Distinguished Service Cross Award to Varlaurd Pearson
Headquarters 35th Division, American Expeditionary Forces,
October 17th, 1918.
(General Orders, No. 83.
The Division Commander takes great pleasure in citing in General Orders the following-named officers and enlisted men for gallantry in action during the six days' battle from September 26th to October 1st, 1918.
Sergeant Varlaurd Pearson, Company I, 137th Infantry.
Although wounded by machine gun fire September 30th (sic.), displayed excellent leadership in handling his platoon, which he kept well organized, and succeeded in dislodging several machine gun nests.
By command of Major General Traub
Reminiscences of the 137th U. S. Infantry Regiment, Compiled by Carl E. Haterius, 1919.
For an update on the battle, see the Morrow of Big Things.
Varlaurd PearsonI know little about my grandfather's cousin, Varlourd Pearson. Until a few weeks ago, I did not know that he and my grandfather were both soldiers who fought in France during World War I. My grandfather came home from the war. Varlourd is buried in France.
Poem is finished at the end of this blog post.
To an Athlete Dying Young by A. E. Houseman
The time you won your town the race
We chaired you through the market-place;
Man and boy stood cheering by,
And home we brought you shoulder-high.
Today, the road all runners come,
Shoulder-high we bring you home,
And set you at your threshold down,
Townsman of a stiller town.
Smart lad, to slip betimes away
From fields where glory does not stay,
And early though the laurel grows
It withers quicker than the rose...
ChildhoodThe only photograph of Varlourd reveals a well-groomed and serious young man with dark hair and eyes. My grandfather never mentioned his name, though they were close in age. My grandfather did speak of the family farm, of playing Indians down by the river, of watermelons for nickel, and a childhood full of adventure.
When the United States entered the First World War, he enlisted in Manhattan, Kansas, with Company I, 137th Infantry Regiment. His company was sent to France and saw action on the front near Verdun during the Meuse-Argonne Offensive. They were ordered to assault Vauquois Hill, which was defended by units of the German Third and Fifth Armies
Sergeant Pearson was killed in action on September 28th, 1918. He posthumously received the Distinguished Service Cross, our nation's second highest medal.
This is a family photo of Varlourd (second row to the right) with his father, several brothers, and his sister Annie (Zenia). Missing is an image of his mother Zenia. An educated guess is that the photo dates around 1910.
|Charles Lafayette Pearson (center) and children|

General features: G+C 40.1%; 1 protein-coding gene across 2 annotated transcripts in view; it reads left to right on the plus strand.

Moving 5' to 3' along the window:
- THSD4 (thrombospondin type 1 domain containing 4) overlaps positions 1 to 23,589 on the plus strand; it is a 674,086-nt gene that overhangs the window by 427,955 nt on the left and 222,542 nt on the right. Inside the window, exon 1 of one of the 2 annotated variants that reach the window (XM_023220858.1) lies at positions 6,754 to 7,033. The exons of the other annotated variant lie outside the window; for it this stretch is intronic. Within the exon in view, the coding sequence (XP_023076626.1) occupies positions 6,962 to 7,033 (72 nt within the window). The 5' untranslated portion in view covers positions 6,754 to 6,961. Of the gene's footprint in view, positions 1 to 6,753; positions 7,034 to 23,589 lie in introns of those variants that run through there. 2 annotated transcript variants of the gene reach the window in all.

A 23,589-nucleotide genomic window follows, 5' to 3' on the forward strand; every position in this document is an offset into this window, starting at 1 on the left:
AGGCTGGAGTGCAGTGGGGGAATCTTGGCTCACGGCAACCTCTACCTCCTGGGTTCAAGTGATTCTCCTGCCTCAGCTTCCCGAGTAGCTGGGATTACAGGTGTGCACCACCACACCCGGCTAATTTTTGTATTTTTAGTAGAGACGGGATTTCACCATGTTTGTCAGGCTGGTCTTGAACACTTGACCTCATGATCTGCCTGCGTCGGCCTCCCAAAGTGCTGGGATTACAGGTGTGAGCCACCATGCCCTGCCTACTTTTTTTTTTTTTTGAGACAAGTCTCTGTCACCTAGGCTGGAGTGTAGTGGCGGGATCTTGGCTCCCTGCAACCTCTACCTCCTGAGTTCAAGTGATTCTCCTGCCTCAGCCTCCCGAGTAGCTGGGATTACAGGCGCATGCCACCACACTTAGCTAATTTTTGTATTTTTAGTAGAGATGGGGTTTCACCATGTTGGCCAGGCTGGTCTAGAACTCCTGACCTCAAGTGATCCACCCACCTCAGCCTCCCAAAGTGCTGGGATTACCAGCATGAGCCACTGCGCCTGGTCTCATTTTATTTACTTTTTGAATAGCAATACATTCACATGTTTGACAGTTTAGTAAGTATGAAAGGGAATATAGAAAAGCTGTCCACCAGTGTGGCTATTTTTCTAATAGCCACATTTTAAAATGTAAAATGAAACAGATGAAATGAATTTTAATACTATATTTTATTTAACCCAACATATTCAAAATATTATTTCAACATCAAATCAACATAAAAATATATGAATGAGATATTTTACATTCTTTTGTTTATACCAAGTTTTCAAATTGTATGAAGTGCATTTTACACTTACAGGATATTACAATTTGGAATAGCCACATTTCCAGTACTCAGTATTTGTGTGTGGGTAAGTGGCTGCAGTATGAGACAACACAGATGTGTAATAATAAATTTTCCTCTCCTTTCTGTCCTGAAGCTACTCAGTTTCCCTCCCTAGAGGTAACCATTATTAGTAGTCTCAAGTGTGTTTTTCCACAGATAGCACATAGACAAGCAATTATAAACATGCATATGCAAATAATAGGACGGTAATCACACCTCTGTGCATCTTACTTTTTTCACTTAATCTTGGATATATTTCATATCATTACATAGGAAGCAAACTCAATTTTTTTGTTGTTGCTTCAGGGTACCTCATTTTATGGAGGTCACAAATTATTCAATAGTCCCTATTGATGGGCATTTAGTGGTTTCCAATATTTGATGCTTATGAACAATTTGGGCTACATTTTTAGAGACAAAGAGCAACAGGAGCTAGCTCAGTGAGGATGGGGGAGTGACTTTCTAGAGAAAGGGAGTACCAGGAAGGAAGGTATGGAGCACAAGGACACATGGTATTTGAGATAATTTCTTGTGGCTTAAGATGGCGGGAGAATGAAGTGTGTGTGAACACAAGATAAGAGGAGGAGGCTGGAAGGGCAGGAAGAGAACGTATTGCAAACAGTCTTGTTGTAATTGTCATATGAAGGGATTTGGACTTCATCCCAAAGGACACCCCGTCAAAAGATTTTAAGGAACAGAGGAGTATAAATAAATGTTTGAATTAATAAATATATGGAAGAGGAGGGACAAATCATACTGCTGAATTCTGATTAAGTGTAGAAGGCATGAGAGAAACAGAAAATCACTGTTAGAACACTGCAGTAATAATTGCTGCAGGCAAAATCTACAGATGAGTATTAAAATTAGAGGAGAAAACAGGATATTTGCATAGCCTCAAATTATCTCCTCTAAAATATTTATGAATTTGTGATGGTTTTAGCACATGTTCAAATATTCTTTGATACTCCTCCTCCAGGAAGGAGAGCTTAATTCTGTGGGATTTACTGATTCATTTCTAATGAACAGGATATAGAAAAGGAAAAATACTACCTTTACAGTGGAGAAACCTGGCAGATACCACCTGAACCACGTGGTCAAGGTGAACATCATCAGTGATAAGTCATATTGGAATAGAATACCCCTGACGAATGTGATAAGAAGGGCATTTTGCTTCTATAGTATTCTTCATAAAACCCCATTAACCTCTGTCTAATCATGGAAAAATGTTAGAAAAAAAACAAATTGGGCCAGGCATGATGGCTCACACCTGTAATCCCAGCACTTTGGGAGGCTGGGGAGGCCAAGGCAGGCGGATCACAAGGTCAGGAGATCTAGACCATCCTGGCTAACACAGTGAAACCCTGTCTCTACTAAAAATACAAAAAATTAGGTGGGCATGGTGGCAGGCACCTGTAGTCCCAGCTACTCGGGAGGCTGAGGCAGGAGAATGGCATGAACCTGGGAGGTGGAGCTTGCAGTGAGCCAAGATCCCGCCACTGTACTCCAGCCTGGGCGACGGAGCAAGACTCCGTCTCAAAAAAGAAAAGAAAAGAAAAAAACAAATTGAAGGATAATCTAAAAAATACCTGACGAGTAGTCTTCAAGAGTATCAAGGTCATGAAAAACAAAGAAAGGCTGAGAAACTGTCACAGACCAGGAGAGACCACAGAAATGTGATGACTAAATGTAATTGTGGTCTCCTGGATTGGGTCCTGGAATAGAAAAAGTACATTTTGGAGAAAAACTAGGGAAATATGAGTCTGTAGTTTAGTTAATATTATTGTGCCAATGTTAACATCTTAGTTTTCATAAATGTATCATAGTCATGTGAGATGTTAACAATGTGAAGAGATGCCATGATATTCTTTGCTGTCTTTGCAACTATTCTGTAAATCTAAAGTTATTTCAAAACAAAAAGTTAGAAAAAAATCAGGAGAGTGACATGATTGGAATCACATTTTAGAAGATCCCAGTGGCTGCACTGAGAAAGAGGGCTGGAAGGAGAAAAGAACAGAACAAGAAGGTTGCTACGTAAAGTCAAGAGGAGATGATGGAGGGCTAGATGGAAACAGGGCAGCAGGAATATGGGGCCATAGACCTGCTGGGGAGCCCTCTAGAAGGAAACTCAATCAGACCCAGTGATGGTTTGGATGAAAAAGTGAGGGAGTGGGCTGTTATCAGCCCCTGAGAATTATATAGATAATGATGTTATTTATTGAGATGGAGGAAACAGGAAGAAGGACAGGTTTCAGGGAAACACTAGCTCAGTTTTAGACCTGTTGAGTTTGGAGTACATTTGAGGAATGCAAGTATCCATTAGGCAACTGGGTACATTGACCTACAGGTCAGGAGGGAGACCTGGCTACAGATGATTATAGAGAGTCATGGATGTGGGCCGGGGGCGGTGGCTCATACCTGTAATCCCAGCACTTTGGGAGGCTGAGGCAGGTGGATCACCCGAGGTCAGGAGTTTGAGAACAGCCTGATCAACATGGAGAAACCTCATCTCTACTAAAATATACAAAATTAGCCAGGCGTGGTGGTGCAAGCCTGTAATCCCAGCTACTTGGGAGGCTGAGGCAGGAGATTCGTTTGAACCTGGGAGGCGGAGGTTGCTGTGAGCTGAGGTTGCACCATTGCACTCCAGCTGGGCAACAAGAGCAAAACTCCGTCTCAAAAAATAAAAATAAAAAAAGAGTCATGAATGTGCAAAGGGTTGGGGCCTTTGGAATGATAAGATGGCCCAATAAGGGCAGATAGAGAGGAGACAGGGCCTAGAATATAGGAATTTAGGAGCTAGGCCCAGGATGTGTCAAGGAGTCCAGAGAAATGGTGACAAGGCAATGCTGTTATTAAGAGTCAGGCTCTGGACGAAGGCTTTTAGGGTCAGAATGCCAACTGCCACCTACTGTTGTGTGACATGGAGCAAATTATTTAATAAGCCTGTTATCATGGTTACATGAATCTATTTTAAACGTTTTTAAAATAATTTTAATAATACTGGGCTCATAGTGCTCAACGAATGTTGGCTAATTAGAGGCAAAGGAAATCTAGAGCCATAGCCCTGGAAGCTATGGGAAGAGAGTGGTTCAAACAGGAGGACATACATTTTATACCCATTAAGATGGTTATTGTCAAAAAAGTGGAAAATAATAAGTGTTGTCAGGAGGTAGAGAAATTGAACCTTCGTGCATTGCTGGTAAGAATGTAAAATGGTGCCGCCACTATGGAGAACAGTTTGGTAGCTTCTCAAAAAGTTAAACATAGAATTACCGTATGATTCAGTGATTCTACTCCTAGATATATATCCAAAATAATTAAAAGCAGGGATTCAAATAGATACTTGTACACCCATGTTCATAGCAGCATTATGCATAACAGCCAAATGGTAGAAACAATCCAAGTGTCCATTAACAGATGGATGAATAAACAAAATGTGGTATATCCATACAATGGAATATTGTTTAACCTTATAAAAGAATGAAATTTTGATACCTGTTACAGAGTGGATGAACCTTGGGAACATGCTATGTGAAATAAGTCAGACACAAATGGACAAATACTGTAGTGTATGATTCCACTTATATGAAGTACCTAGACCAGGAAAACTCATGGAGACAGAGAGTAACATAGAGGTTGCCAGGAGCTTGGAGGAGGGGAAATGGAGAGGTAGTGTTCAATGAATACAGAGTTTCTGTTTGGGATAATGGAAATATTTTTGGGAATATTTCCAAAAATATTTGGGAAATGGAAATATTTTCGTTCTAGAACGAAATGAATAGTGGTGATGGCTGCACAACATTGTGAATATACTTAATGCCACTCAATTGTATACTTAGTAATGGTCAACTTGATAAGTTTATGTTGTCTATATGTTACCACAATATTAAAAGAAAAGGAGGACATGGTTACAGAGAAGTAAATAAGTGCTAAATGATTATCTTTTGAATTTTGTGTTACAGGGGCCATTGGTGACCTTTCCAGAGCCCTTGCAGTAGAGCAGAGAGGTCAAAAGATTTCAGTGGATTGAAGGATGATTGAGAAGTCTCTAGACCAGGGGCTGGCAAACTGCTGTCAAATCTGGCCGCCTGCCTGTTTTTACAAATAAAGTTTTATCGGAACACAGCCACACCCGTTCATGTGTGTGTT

[Older brother, Nevels Pearson (upper left) also enlisted in the army.]
The Meuse-Argonne Offensive offensive began with a barrage on the night of September 25th and an early morning assault on the 26th.
Varlourd and his company faced the enemy at Vauquois Hill. Before the war, this was a tiny hillock overlooking the town ow Vauquois. French and German units fought for control of the strategic hill, totally obliterating the town. By September of 1918, the Germans were well entrenched in the honeycombed hill.
A surviving soldier of Company C described the assault that took place on the morning of September 26th.
September 19, 1918. Proceeded by truck to Foucacourt, Meuse. September 20, 1918. Marched to woods near Auzeville.
September 25, 1918. Left at 7 pm and marched into position between Aubreville and Vauquois Hill. On our way up the whole sky to the north and northwest blazed forth with the fire of heavy guns laying down a barrage which was to start the Meuse-Argonne Offensive in just a few hours.
September 26, 1918. …Went over the top at 5:30 am. We captured Vauquois Hill early and proceeded northwest toward Cheppy, to a point just short of Charpentry.
|Battle lines, Sep 26, 1918, Meuse-Argonne Offensive|
September 27, 1918 - The 28th Division on our left was having tough going through the heavily wooded Argonne Forest, and this began to expose our left flank to crossfire, and this forced our main direction more and more to the west and northwest. Our men assisted the 28th Division at Varennes and Montblainville. On this day we overran Charpentry and Baulny, and came out on higher ground beyond to the north.
September 28, 1918 - We had to repel a counterattack early this day, and thereafter followed the day of our heaviest losses in casualties as we pressed toward Exermont with our left flank increasingly exposed to crossfire. Our front became almost a salient into the enemy line and we suffered grievous losses all during the day.
Varloud Pearson was killed in action near Exermont.
The finish of A. E. Houseman's poem To an Athlete Dying Young
Eyes the shady night has shutCannot see the record cut,And silence sounds no worse than cheersAfter earth has stopped the ears.Now you will not swell the routOf lads that wore their honours out,Runners whom renown outranAnd the name died before the man.So set, before its echoes fade,The fleet foot on the sill of shade,And hold to the low lintel upThe still-defended challenge-cup.And round that early-laurelled headWill flock to gaze the strengthless dead,And find unwithered on its curlsThe garland briefer than a girl’s.